04/25/2012 12:41 pm ET Updated Jun 25, 2012

Oops! I Forgot to Save for Retirement

My friend Jane is a world traveler and has always been a free spirit -- traversing the globe and spending money freely on spontaneous trips and exotic souvenirs. But when she turned 45, Jane experienced a wake-up call as she reviewed her finances. "I'm going to be a bag lady," she wailed, "I've hardly saved anything for retirement!"

When she revealed the meager amount she'd contributed to her employer's 401(k) plan, I gulped. She had great photo albums and striking furnishings gleaned from her trips, but a very paltry nest egg.

Jane needed to make up for lost time and had no idea where to start. Unfortunately, she is not alone. According to recent research, only 19 percent of women report that they feel confident about reaching their retirement goals, and 85 percent admit they haven't even determined how much they'll need to save for retirement.

Do you share the same feeling of panic about your lack of preparedness for retirement? If so, don't give up before you've even begun; it's never too late -- or too early -- to plan for retirement. Start by defining your vision for the future, what expenses may be associated with that vision, and determine where the funds will come from to support those expenses.

If you're coming up short, you have some options: you can save more, reevaluate your current lifestyle and make adjustments or postpone your ideal retirement age.

Save more to catch up. Contribute the maximum -- or as much as you're possibly able -- to your employer-sponsored retirement plan and tax-deferred 401(k), 403(b) or IRA accounts. If it's available, take advantage of the opportunity to catch up and systemize your savings using automatic deposit features. Make sure you have the proper investment mix to balance growth and minimize risk.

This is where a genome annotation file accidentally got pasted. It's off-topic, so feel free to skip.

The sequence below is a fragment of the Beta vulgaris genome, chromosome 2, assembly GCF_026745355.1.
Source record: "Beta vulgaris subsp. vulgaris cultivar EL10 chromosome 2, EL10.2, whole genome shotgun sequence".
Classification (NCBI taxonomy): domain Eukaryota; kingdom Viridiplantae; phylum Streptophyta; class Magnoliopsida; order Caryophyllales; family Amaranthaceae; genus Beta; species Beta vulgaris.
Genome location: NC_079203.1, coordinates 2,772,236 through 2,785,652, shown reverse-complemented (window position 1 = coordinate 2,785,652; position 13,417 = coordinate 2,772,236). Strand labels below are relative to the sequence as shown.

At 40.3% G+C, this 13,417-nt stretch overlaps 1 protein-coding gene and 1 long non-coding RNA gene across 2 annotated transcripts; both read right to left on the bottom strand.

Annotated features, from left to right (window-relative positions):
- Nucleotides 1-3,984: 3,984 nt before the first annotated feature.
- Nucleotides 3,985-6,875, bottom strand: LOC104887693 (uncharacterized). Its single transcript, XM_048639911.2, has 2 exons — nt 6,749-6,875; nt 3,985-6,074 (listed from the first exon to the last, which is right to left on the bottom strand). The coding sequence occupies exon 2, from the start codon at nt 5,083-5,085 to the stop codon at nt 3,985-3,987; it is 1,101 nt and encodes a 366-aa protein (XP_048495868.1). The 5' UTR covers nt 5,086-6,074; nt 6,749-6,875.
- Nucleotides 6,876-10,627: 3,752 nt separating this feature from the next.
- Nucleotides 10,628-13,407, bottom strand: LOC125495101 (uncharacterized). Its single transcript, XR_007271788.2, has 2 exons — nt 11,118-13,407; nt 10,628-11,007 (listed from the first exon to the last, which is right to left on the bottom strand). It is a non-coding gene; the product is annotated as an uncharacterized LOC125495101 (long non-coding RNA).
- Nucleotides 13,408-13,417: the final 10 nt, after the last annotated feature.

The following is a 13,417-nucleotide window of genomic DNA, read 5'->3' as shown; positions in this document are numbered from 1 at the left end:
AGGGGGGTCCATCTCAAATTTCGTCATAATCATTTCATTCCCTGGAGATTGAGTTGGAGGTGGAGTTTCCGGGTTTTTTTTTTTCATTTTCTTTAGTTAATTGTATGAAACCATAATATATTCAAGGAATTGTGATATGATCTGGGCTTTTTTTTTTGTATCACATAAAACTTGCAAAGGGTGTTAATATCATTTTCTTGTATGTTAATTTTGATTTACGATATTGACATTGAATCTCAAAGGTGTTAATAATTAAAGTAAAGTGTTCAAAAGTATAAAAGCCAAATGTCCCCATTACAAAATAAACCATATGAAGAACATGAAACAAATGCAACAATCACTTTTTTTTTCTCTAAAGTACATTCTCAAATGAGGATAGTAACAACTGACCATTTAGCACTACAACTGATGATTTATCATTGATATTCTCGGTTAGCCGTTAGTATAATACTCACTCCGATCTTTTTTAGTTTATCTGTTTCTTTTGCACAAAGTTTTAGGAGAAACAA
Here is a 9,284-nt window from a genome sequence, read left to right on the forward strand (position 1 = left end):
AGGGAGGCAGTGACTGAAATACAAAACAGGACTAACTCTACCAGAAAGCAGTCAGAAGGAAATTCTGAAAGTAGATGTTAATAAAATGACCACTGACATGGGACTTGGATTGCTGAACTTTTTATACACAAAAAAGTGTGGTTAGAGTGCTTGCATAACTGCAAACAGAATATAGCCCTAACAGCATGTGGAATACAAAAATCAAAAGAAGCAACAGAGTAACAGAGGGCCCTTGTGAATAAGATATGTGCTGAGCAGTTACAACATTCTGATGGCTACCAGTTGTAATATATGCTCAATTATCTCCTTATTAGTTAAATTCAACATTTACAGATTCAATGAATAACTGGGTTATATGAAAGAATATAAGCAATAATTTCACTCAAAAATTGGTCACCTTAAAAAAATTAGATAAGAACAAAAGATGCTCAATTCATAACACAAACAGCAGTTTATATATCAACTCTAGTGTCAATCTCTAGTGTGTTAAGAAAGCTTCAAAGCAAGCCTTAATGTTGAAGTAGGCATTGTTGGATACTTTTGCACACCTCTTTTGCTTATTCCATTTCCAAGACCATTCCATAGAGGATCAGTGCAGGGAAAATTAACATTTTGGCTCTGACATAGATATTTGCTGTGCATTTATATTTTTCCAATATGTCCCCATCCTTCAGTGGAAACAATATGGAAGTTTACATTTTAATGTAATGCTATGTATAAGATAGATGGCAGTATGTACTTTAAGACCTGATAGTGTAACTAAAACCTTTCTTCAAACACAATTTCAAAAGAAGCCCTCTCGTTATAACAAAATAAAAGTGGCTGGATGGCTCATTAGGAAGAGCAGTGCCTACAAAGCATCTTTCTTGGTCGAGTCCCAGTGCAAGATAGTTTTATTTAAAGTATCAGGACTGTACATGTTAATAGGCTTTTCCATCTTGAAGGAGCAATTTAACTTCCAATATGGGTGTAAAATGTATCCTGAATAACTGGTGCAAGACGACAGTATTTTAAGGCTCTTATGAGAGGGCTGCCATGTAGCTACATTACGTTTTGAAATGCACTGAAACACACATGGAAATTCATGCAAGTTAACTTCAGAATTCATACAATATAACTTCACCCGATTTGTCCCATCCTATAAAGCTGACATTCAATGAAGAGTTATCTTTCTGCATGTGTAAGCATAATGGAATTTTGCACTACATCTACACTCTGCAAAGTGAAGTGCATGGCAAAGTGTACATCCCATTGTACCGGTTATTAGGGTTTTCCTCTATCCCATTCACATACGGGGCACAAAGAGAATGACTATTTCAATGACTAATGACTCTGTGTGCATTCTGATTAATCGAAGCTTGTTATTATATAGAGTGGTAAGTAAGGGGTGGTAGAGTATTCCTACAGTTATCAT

Reevaluate your current lifestyle. It may sound painful, but consider how you can adjust your lifestyle -- even slightly -- in order to contribute more to your savings. Maybe it's packing a lunch each day rather than hitting the drive-thru, taking a carpool to work or cutting down your cable package to a less expensive option. To help make these decisions, take a look at what is most important to you -- now and in the future -- and align your spending to achieve that.

Postpone your retirement. Working past the traditional retirement age of 65 is an option many Americans are contemplating. Some are increasing their income by getting a part time job, and others are simply working a few extra years to make sure they have sufficient funds in the future. Working a bit longer may provide just the boost you need, and can be a positive experience that may allow you to focus on doing more meaningful work -- the things you've always wanted to do -- before you officially exit the workforce.

If you are facing these decisions, are concerned about reaching your retirement goals, or just want to make sure you're on track, consider working with a professional financial advisor. He or she can help you create a written plan for your retirement and provide objective advice as you make decisions about your finances and your future. It may seem like you are short on time, but with a plan and effort, you can make a comfortable retirement a reality.

Beat the bag lady blues, and start on the road to a secure retirement.

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